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BYH, I just moved to Greenville with my lovely wife and two precious children and a dog. I was so happy when the...

Changes make for longer hours, safer swimming

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Mikayla Hayes, 7, right, jumps into the water at Greenville Community Pool on July 20, 2018. The red wrist band means she must stay in the shallowest part of the pool.

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By Maya Jarrell
The Daily Reflector

Saturday, July 21, 2018

Swimmers at the Greenville Community Pool are taking advantage of extended hours to help make up for time lost earlier in the summer to equipment failure, and a new wristband policy is keeping them safer

The Myrtle Street facility had to delay its season by about two weeks while repairs were made to its filtration system. Attendance has been at or near the 125-person capacity most days since it opened June 23, said Don Octigan, recreation superintendent with the city’s Recreation and Parks Department.

“Public swim hours are currently still 1:30-5, except on Wednesday and Thursday,” Octigan said. “We extended the hours on Wednesday and Thursday nights, so public swim hours are 1:30-7 o’clock. We did that because of the lost time we had. Unfortunately, we can’t do it the others days due to programming needs.”

The pool hosts a variety of camps, team practices and other programs outside public swim hours. The time change will continue for the rest of the season until the pool closes for the year on Aug. 11. The closing date falls two weeks before Pitt County Schools go back in session on Aug. 27.

When asked about extending the season in coming years, Octigan said that options for the future will be evaluated at the end of this year, and based on funding the season may be extended.

In addition to changes to better accommodate schedules, pool staff also have made a couple of tweaks to better ensure the safety of their patrons.

The pool has expanded a safety policy that requires visitors to take a swim test in order to swim. After taking the test patrons receive a wristband that is color coordinated to the section of the pool where they are allowed to swim.

“We actually have always had a policy with wristbands,” Recreation Supervisor Dalace Inman said. “People took a swim test that was very similar to go into the dive tank, which is the 12-feet-deep area. We have now expanded it to include the 5-foot area, because we found we were doing a lot of ... rescues in that area.”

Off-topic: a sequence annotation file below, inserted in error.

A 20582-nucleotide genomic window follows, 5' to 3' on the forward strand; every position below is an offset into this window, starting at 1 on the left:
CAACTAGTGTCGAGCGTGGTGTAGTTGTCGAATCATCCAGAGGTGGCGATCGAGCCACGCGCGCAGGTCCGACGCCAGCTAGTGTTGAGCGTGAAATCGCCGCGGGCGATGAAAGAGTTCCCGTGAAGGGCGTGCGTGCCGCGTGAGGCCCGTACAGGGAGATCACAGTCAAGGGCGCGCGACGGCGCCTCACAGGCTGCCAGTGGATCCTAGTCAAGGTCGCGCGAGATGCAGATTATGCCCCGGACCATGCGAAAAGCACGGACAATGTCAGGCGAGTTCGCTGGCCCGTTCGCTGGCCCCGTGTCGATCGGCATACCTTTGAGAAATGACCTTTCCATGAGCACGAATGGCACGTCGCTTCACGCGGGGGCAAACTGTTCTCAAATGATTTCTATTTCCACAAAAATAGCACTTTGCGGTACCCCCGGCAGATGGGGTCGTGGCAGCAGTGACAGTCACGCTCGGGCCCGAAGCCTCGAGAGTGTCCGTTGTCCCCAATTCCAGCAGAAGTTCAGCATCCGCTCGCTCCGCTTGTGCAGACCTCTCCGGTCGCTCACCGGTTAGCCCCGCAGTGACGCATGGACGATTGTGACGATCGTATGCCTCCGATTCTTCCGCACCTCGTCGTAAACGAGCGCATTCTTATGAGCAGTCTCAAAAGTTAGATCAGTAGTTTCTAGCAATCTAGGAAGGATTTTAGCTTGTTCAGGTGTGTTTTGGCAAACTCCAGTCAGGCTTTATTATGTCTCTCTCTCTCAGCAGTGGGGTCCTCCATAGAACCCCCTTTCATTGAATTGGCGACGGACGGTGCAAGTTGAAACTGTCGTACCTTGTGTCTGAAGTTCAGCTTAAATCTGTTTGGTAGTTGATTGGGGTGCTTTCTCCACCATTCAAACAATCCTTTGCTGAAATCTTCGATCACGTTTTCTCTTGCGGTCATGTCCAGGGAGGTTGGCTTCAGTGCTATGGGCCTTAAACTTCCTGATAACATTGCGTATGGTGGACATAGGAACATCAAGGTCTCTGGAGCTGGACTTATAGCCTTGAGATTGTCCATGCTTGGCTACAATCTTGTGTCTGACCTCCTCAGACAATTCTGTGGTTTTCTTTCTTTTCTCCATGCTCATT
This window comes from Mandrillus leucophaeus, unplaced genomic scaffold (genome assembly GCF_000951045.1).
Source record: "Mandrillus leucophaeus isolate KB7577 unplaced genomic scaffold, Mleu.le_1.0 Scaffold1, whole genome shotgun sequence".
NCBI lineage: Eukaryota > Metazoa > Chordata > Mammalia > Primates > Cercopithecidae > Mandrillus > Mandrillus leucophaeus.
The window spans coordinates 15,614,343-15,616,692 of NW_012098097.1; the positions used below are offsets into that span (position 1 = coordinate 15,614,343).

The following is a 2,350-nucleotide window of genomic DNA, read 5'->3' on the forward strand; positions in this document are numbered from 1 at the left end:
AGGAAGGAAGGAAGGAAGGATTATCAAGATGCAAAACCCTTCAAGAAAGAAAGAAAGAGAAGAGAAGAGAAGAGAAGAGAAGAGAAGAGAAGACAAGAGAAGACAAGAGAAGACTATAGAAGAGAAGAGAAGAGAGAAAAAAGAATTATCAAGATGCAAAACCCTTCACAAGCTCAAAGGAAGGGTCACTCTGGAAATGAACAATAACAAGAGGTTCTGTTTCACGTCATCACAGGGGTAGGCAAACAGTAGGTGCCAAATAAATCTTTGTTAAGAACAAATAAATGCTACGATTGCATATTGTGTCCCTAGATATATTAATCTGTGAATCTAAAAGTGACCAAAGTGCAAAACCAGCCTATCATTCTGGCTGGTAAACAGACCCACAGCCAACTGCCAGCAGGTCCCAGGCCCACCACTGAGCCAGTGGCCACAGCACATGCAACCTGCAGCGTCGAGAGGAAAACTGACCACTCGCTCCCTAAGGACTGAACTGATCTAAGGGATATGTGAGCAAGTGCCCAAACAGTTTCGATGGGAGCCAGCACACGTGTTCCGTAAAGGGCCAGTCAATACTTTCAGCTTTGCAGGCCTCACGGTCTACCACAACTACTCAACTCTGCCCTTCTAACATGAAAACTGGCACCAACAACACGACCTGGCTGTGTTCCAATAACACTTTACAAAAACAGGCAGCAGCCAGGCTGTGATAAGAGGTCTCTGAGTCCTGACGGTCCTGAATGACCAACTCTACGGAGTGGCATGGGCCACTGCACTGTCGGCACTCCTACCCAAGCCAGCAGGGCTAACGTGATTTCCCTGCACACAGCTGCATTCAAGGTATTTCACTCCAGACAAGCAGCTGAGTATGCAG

The change coincides with a major settlement between the family of a near-drowning victim, the cities of Kinston and Rocky Mount and the owners of Lions Water Adventure Park, where a boy who could not swim suffered severe brain damage after being under water for several minutes. That last actions in that case, which began in 2014, was settled in late June. The family was awarded more than $14 million.

In Greenville, beginning swimmers are assigned a red wrist band and must stay in the shallow portion of the pool, yellow banded swimmers have tested to show they are able to swim well enough to be in the 5-foot area, and green bands show that patrons can swim anywhere including the 12-foot diving well. Pool staff has made the process to venture out of the shallow end very simple for those who wish to take the test.

“They would approach a lifeguard — and during camps we actually put somebody out there at the beginning of camp sessions — and they choose to take it,” Inman said. “We give them the information up front when they come in of what it is. It’s treading for a minute, and then swimming 25 yards. The color wristband they get depends on how well they swim.”

This tread-time has also been made slightly longer than in previous years to comply with the American Red Cross’ water competency sequence. The pool keeps records of test results and issues wrist bands to swimmers at each visit so they don’t have to retake their tests.

“It has been great, our staff is handling it well,” Octigan said. “It has increased our safety protocol for the pool, and has worked out really well. With [the pool] being opened late there is a lot of rush to get the swim tests completed, but our staff has been really professional and are handling it really well.”

The facility is open to the public at a cost of $1.50 with free admission for children 4 and younger. All children must be accompanied by an adult. It operates 10 a.m. to 2 p.m. Saturday and is closed on Sunday.

Contact Maya Jarrell at mjarrell@reflector.com and 329-9590.

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